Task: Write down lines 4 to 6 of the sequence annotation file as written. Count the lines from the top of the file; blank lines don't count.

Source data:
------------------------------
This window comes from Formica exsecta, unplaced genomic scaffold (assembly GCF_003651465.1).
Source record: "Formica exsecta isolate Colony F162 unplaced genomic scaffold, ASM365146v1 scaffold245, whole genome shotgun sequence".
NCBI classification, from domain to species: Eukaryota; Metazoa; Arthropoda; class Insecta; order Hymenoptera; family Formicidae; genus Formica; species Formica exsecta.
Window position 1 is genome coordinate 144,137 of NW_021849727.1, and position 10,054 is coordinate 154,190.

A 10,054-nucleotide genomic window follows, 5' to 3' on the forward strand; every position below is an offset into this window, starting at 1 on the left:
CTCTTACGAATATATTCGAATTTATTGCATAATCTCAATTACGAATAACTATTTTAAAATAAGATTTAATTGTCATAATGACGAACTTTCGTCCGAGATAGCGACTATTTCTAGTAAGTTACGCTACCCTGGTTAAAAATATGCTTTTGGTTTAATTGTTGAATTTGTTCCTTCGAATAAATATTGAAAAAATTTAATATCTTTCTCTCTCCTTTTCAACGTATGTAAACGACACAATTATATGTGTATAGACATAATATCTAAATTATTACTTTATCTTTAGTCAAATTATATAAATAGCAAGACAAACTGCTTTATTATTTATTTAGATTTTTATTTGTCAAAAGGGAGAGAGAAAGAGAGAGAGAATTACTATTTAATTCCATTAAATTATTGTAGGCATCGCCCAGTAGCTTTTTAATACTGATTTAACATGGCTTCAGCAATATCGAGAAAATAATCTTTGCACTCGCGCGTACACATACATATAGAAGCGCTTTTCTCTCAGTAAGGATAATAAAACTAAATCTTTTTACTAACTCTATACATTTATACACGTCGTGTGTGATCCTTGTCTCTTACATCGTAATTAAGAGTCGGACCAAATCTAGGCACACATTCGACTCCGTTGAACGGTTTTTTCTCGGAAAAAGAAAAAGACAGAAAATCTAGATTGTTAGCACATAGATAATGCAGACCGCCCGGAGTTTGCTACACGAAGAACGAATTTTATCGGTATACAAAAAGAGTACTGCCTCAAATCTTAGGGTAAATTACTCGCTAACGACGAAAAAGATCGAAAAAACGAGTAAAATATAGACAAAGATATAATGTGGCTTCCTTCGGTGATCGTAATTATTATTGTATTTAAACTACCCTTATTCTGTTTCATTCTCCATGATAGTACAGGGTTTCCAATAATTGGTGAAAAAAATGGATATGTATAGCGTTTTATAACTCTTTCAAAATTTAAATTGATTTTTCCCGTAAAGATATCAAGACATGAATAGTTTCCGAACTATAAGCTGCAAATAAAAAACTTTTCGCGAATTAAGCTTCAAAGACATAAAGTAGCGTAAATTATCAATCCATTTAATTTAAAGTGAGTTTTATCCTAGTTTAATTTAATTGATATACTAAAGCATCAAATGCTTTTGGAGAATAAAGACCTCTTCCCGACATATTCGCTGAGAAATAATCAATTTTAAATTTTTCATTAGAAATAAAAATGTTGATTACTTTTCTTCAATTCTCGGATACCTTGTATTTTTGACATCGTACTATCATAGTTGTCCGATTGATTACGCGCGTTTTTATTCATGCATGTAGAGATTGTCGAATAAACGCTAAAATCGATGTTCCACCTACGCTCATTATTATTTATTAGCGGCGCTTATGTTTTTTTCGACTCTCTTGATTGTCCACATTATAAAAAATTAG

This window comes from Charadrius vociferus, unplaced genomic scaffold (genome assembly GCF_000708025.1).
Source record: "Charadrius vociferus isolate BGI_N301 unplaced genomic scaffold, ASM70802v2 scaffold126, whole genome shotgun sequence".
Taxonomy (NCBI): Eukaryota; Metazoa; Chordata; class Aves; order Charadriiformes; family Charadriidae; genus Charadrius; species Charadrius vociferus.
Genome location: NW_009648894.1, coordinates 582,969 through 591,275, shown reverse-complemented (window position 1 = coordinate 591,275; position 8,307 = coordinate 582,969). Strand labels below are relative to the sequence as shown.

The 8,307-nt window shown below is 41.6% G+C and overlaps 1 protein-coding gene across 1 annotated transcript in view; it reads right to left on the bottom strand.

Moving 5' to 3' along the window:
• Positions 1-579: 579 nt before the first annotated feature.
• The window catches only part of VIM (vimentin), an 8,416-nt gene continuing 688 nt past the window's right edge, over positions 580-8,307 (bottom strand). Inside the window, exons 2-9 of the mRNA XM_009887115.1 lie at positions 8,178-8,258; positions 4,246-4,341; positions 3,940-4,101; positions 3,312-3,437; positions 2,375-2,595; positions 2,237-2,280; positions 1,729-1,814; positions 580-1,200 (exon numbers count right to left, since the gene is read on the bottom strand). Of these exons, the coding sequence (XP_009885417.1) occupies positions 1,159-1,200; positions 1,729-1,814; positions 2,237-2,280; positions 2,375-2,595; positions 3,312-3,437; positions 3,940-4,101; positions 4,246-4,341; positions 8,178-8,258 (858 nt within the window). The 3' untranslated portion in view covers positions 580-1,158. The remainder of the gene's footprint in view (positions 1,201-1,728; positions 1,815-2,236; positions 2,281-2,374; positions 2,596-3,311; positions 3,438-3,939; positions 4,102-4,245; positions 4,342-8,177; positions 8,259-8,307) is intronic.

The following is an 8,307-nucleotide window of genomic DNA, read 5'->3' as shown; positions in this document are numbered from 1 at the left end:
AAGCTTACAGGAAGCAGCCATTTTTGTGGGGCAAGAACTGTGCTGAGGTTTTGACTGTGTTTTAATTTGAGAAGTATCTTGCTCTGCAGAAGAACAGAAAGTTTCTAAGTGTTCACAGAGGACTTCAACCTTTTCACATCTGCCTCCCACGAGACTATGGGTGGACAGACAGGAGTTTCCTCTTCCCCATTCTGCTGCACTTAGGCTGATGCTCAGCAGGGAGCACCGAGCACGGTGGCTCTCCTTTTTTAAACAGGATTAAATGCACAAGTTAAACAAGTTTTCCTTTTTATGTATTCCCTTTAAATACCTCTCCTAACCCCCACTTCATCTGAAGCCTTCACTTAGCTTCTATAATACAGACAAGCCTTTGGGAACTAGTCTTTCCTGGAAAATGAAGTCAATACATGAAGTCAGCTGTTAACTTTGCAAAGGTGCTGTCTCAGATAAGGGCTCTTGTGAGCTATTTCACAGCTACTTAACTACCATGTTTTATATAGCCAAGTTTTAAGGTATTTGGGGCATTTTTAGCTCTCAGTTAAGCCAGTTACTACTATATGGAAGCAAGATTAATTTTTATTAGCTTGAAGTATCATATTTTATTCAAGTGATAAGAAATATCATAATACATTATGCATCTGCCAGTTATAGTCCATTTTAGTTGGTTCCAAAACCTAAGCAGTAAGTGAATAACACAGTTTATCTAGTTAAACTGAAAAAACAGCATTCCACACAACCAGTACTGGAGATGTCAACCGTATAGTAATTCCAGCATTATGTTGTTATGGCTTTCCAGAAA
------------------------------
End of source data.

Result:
Window position 1 is genome coordinate 144,137 of NW_021849727.1, and position 10,054 is coordinate 154,190.

A 10,054-nucleotide genomic window follows, 5' to 3' on the forward strand; every position below is an offset into this window, starting at 1 on the left:
CTCTTACGAATATATTCGAATTTATTGCATAATCTCAATTACGAATAACTATTTTAAAATAAGATTTAATTGTCATAATGACGAACTTTCGTCCGAGATAGCGACTATTTCTAGTAAGTTACGCTACCCTGGTTAAAAATATGCTTTTGGTTTAATTGTTGAATTTGTTCCTTCGAATAAATATTGAAAAAATTTAATATCTTTCTCTCTCCTTTTCAACGTATGTAAACGACACAATTATATGTGTATAGACATAATATCTAAATTATTACTTTATCTTTAGTCAAATTATATAAATAGCAAGACAAACTGCTTTATTATTTATTTAGATTTTTATTTGTCAAAAGGGAGAGAGAAAGAGAGAGAGAATTACTATTTAATTCCATTAAATTATTGTAGGCATCGCCCAGTAGCTTTTTAATACTGATTTAACATGGCTTCAGCAATATCGAGAAAATAATCTTTGCACTCGCGCGTACACATACATATAGAAGCGCTTTTCTCTCAGTAAGGATAATAAAACTAAATCTTTTTACTAACTCTATACATTTATACACGTCGTGTGTGATCCTTGTCTCTTACATCGTAATTAAGAGTCGGACCAAATCTAGGCACACATTCGACTCCGTTGAACGGTTTTTTCTCGGAAAAAGAAAAAGACAGAAAATCTAGATTGTTAGCACATAGATAATGCAGACCGCCCGGAGTTTGCTACACGAAGAACGAATTTTATCGGTATACAAAAAGAGTACTGCCTCAAATCTTAGGGTAAATTACTCGCTAACGACGAAAAAGATCGAAAAAACGAGTAAAATATAGACAAAGATATAATGTGGCTTCCTTCGGTGATCGTAATTATTATTGTATTTAAACTACCCTTATTCTGTTTCATTCTCCATGATAGTACAGGGTTTCCAATAATTGGTGAAAAAAATGGATATGTATAGCGTTTTATAACTCTTTCAAAATTTAAATTGATTTTTCCCGTAAAGATATCAAGACATGAATAGTTTCCGAACTATAAGCTGCAAATAAAAAACTTTTCGCGAATTAAGCTTCAAAGACATAAAGTAGCGTAAATTATCAATCCATTTAATTTAAAGTGAGTTTTATCCTAGTTTAATTTAATTGATATACTAAAGCATCAAATGCTTTTGGAGAATAAAGACCTCTTCCCGACATATTCGCTGAGAAATAATCAATTTTAAATTTTTCATTAGAAATAAAAATGTTGATTACTTTTCTTCAATTCTCGGATACCTTGTATTTTTGACATCGTACTATCATAGTTGTCCGATTGATTACGCGCGTTTTTATTCATGCATGTAGAGATTGTCGAATAAACGCTAAAATCGATGTTCCACCTACGCTCATTATTATTTATTAGCGGCGCTTATGTTTTTTTCGACTCTCTTGATTGTCCACATTATAAAAAATTAG